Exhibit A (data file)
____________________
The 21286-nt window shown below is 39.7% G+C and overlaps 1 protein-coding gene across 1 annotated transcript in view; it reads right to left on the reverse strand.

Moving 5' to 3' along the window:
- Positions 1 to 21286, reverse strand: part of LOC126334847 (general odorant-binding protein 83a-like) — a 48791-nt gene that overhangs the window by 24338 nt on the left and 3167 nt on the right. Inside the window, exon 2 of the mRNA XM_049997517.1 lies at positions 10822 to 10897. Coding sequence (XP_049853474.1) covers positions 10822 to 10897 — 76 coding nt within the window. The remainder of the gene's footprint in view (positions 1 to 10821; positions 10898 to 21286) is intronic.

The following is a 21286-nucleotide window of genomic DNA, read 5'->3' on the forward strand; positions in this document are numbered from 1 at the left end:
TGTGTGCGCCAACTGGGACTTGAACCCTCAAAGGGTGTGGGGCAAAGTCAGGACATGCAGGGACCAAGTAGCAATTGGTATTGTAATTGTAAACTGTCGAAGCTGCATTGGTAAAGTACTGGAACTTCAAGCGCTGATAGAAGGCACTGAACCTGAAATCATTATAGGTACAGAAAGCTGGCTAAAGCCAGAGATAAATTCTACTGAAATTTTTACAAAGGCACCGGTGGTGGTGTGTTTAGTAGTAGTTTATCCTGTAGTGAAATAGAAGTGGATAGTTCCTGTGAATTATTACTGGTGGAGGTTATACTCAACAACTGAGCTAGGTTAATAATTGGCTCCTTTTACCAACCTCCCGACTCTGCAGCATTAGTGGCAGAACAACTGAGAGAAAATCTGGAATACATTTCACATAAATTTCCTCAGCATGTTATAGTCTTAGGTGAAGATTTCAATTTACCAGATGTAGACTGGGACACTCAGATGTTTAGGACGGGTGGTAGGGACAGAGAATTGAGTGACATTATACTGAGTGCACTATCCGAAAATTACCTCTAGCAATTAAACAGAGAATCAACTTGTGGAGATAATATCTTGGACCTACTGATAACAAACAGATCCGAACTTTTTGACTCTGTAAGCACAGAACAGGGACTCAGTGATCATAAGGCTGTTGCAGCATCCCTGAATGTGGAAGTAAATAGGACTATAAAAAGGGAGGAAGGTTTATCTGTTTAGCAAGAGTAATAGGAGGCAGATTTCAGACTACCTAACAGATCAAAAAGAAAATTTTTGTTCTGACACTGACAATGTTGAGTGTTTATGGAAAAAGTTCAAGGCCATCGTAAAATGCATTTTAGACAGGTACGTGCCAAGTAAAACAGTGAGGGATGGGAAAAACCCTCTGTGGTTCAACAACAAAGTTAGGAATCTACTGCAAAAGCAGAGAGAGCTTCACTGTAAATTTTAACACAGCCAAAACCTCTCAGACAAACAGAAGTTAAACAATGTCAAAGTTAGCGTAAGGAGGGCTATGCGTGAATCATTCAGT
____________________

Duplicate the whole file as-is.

The 21286-nt window shown below is 39.7% G+C and overlaps 1 protein-coding gene across 1 annotated transcript in view; it reads right to left on the reverse strand.

Moving 5' to 3' along the window:
- Positions 1 to 21286, reverse strand: part of LOC126334847 (general odorant-binding protein 83a-like) — a 48791-nt gene that overhangs the window by 24338 nt on the left and 3167 nt on the right. Inside the window, exon 2 of the mRNA XM_049997517.1 lies at positions 10822 to 10897. Coding sequence (XP_049853474.1) covers positions 10822 to 10897 — 76 coding nt within the window. The remainder of the gene's footprint in view (positions 1 to 10821; positions 10898 to 21286) is intronic.

The following is a 21286-nucleotide window of genomic DNA, read 5'->3' on the forward strand; positions in this document are numbered from 1 at the left end:
TGTGTGCGCCAACTGGGACTTGAACCCTCAAAGGGTGTGGGGCAAAGTCAGGACATGCAGGGACCAAGTAGCAATTGGTATTGTAATTGTAAACTGTCGAAGCTGCATTGGTAAAGTACTGGAACTTCAAGCGCTGATAGAAGGCACTGAACCTGAAATCATTATAGGTACAGAAAGCTGGCTAAAGCCAGAGATAAATTCTACTGAAATTTTTACAAAGGCACCGGTGGTGGTGTGTTTAGTAGTAGTTTATCCTGTAGTGAAATAGAAGTGGATAGTTCCTGTGAATTATTACTGGTGGAGGTTATACTCAACAACTGAGCTAGGTTAATAATTGGCTCCTTTTACCAACCTCCCGACTCTGCAGCATTAGTGGCAGAACAACTGAGAGAAAATCTGGAATACATTTCACATAAATTTCCTCAGCATGTTATAGTCTTAGGTGAAGATTTCAATTTACCAGATGTAGACTGGGACACTCAGATGTTTAGGACGGGTGGTAGGGACAGAGAATTGAGTGACATTATACTGAGTGCACTATCCGAAAATTACCTCTAGCAATTAAACAGAGAATCAACTTGTGGAGATAATATCTTGGACCTACTGATAACAAACAGATCCGAACTTTTTGACTCTGTAAGCACAGAACAGGGACTCAGTGATCATAAGGCTGTTGCAGCATCCCTGAATGTGGAAGTAAATAGGACTATAAAAAGGGAGGAAGGTTTATCTGTTTAGCAAGAGTAATAGGAGGCAGATTTCAGACTACCTAACAGATCAAAAAGAAAATTTTTGTTCTGACACTGACAATGTTGAGTGTTTATGGAAAAAGTTCAAGGCCATCGTAAAATGCATTTTAGACAGGTACGTGCCAAGTAAAACAGTGAGGGATGGGAAAAACCCTCTGTGGTTCAACAACAAAGTTAGGAATCTACTGCAAAAGCAGAGAGAGCTTCACTGTAAATTTTAACACAGCCAAAACCTCTCAGACAAACAGAAGTTAAACAATGTCAAAGTTAGCGTAAGGAGGGCTATGCGTGAATCATTCAGT